Egypt is hoping to tap into the green pound by announcing a bold eco plan in the popular holiday resort of Sharm el Sheik. Due to begin later this year the $238 million project promises to introduce renewable energy, waste management and cut water use. Hopes are high. The resort proudly proclaims it will be entirely carbon neutral by 2020.
The news will be welcomed by environmentalists all over the world. Around three million people visit the resort every year drawn by the glorious beaches and spectacular opportunities for scuba diving. However, do the plans go far enough?
Over the past few years we’ve become used to bold government initiatives. They sound good, promising vast sums, but in reality, their effects are sometimes limited.
The main attraction of Sharm el Sheik is the magnificent coral reefs. Tourists from all over the world learn to dive just so they can have this once in a lifetime experience. However, the reefs themselves are now under threat, destroyed by dust caused by erosion. Environmentalists say that to support the plan the government should do more to enforce existing legislation to protect the resort’s most precious resort.
To some it’s more than just an environmental prerogative. Tourism makes up a major part of Egypt’s GDP. Encouraging more visitors without destroying the very thing they’ve come to see is a difficult balancing act, but it’s one the authorities in Egypt are determined to manage.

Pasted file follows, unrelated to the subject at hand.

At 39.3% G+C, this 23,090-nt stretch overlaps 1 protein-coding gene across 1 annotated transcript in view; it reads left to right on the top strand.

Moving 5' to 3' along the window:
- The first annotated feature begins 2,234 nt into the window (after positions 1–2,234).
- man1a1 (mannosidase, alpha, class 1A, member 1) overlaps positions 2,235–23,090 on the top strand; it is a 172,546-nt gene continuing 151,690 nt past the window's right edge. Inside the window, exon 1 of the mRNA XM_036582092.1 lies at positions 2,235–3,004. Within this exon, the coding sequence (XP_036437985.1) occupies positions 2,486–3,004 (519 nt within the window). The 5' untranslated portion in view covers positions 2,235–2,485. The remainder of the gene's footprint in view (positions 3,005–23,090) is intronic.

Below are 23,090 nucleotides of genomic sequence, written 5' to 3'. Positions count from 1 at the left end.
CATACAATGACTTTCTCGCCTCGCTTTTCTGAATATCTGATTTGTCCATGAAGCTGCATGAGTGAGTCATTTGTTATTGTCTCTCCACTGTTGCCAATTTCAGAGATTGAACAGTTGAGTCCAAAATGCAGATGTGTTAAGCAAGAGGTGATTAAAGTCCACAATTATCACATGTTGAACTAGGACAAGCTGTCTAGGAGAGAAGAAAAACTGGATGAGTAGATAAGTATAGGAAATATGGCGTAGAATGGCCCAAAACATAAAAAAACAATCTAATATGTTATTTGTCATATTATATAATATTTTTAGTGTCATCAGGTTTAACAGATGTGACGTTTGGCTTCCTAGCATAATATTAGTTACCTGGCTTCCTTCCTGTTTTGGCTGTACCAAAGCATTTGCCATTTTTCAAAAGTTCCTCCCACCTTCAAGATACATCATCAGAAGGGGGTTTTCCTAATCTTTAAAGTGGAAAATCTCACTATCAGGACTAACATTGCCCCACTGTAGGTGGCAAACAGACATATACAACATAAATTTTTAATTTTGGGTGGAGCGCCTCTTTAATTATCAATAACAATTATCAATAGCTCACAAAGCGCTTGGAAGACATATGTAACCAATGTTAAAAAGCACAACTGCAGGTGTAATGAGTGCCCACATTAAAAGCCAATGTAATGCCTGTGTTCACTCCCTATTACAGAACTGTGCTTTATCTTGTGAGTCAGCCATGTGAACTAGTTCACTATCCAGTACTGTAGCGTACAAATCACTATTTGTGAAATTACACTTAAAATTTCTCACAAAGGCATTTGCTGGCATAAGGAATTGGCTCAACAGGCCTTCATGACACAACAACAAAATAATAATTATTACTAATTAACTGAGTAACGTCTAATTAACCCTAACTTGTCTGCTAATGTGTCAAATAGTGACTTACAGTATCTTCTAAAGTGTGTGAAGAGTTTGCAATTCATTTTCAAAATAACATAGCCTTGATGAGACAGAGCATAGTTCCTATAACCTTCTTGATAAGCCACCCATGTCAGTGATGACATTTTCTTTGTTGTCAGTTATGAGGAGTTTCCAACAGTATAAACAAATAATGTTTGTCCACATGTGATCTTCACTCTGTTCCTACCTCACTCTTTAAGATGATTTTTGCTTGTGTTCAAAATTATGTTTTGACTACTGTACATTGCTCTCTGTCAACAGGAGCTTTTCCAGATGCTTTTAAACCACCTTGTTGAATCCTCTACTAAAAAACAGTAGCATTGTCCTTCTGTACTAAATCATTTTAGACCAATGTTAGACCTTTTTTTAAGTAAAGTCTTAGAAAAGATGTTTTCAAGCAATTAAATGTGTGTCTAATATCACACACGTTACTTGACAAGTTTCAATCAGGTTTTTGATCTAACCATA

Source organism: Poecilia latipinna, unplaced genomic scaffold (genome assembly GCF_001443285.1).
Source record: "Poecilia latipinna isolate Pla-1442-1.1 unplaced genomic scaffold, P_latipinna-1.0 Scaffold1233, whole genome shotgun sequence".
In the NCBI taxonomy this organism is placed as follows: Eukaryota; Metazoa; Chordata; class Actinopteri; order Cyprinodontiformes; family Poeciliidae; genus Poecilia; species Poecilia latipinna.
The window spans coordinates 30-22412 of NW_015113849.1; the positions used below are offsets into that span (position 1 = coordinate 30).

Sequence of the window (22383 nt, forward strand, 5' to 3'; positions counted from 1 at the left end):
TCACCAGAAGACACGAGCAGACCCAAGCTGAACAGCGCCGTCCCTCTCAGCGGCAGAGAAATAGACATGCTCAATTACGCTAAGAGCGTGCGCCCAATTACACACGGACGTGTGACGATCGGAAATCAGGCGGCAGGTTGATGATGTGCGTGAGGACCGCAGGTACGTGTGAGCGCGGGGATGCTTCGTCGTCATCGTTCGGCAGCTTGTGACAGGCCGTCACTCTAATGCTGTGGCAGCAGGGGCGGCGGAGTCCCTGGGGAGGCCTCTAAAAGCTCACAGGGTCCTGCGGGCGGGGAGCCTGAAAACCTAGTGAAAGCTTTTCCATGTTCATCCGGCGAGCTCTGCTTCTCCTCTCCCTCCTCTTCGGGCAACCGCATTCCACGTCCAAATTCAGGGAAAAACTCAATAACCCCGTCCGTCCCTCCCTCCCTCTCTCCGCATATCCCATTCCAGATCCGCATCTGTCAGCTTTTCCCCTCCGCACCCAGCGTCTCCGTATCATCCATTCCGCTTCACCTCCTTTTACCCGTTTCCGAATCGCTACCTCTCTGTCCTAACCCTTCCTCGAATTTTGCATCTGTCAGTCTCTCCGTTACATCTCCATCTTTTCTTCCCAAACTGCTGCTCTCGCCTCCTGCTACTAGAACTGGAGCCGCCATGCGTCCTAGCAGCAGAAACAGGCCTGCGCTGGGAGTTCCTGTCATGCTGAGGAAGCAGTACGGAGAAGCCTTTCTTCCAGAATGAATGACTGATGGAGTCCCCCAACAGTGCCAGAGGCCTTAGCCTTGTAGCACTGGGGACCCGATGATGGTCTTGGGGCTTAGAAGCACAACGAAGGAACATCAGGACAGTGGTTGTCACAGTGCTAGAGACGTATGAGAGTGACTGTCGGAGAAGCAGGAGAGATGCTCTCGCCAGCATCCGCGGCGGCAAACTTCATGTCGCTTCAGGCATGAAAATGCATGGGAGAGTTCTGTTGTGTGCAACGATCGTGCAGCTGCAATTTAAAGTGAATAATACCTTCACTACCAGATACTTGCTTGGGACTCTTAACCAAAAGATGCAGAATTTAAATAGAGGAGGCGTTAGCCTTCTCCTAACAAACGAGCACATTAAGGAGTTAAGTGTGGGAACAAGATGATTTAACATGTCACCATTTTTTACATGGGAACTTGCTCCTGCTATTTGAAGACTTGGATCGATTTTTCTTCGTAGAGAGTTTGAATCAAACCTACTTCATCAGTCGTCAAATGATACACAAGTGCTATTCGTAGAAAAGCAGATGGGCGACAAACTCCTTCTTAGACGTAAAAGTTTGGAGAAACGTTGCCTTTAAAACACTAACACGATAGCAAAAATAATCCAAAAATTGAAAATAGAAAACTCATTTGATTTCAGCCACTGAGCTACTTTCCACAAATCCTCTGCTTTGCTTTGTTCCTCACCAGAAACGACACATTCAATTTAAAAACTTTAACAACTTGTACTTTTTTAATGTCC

For that alone they’ve attracted major plaudits around the world. The Sharm el Sheik plan will serve as a test case; one that other destinations will be encouraged to follow. According to UN statistics tourism accounts for a major proportion of global CO2 emissions caused mostly by air travel. Since that’s the main form of transport bringing visitors into the resort, the success of this scheme will be closely monitored.
In a wider sense this serves as a test case for the entire carbon neutral mentality. It is a favourite buzz word for governments looking to appear active in addressing environmental issues. However, there is widespread doubt about its effectiveness in reality. In some respects it can, and has, been used as a placebo; something that gives the appearance of success without the firm and solid results. With that in mind, environmentalists will be scrutinising the results of The Sharm el Sheik experiment with keen interest.
Dom Donaldson is a travel expert.
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